Long, long ago, like a pearl around a grain of sand, the Kingdom of Morocco formed at the edge of the great, dry Sahara. Read more...
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Long, long ago, like a pearl around a grain of sand, the Kingdom of Morocco formed at the edge of the great, dry Sahara. It had fountains of cool, refreshing water to quench the thirst of the desert, and storytellers to bring the people together.
But as the kingdom grew, the people forgot the dangers of the desert, and they forgot about the storytellers, too. All but one young boy, who came to the Great Square for a drink and found something that quenched his thirst even better: wonderful stories. As he listened to the last storyteller recount the Endless Drought, and the Glorious Blue Water Bird, he discovered the power of a tale well told.
Acclaimed illustrator Evan Turk has created a stunning multidimensional story within a story that will captivate the imagination and inspire a new generation of young storytellers.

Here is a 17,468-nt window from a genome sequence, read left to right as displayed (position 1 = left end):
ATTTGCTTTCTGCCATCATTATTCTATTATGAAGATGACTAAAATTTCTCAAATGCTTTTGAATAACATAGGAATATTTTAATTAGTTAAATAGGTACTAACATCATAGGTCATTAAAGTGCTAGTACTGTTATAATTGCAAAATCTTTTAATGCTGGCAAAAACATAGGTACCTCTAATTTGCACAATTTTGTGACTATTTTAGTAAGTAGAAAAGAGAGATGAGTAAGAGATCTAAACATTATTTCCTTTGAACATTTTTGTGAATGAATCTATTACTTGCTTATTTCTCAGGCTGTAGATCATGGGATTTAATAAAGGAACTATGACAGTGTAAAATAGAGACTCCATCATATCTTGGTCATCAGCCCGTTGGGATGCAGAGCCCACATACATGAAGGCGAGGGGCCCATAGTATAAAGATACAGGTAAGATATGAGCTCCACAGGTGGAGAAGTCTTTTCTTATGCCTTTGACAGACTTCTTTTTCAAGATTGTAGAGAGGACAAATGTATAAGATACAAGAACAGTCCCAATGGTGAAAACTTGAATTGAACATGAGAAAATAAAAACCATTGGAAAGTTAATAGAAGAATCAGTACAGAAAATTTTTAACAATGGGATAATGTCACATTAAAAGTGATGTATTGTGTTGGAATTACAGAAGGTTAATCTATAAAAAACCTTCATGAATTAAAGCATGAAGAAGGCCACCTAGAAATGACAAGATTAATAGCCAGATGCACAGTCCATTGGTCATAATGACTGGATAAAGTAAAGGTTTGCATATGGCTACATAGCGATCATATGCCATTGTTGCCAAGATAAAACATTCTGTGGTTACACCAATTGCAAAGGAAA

Publishers Weekly® Reviews
- Reviewed in: Publishers Weekly, page .
- Review Date: 2016-04-04
- Reviewer: Staff
Swaths of indigo swirl across detailed folk art illustrations in this intricate allegorical tale about the power of storytelling. A layered narrative featuring stories nestled within stories begins with a boy in a drought-stricken Moroccan village, where water and storytellers are scarce. Looking to quench his thirst, the boy encounters an ancient raconteur: “The man’s face cracked like dry mud to reveal a toothless grin. ‘Sit down, my boy, and your thirst shall be quenched.’ ” Various tales and their tellers are woven into the story the old man spins, with color-coordinated typefaces and borders helping readers track the different narrators. As the boy listens, his cup fills repeatedly with water, which figures prominently in the story’s climax. Turk (Grandfather Gandhi) combines primitive sketches and simple patterns to create sophisticated multimedia spreads. Fountains of blue pour from the mouths of storytellers, cementing the message that stories, like water, are life sustaining. The revelation of the final narrator brings this multifaceted tale to satisfying closure. An author’s note details the inspiration for his modern-day allegory: a real-life resurgence of the storytelling craft in one Moroccan cafe. Ages 4–8. (June)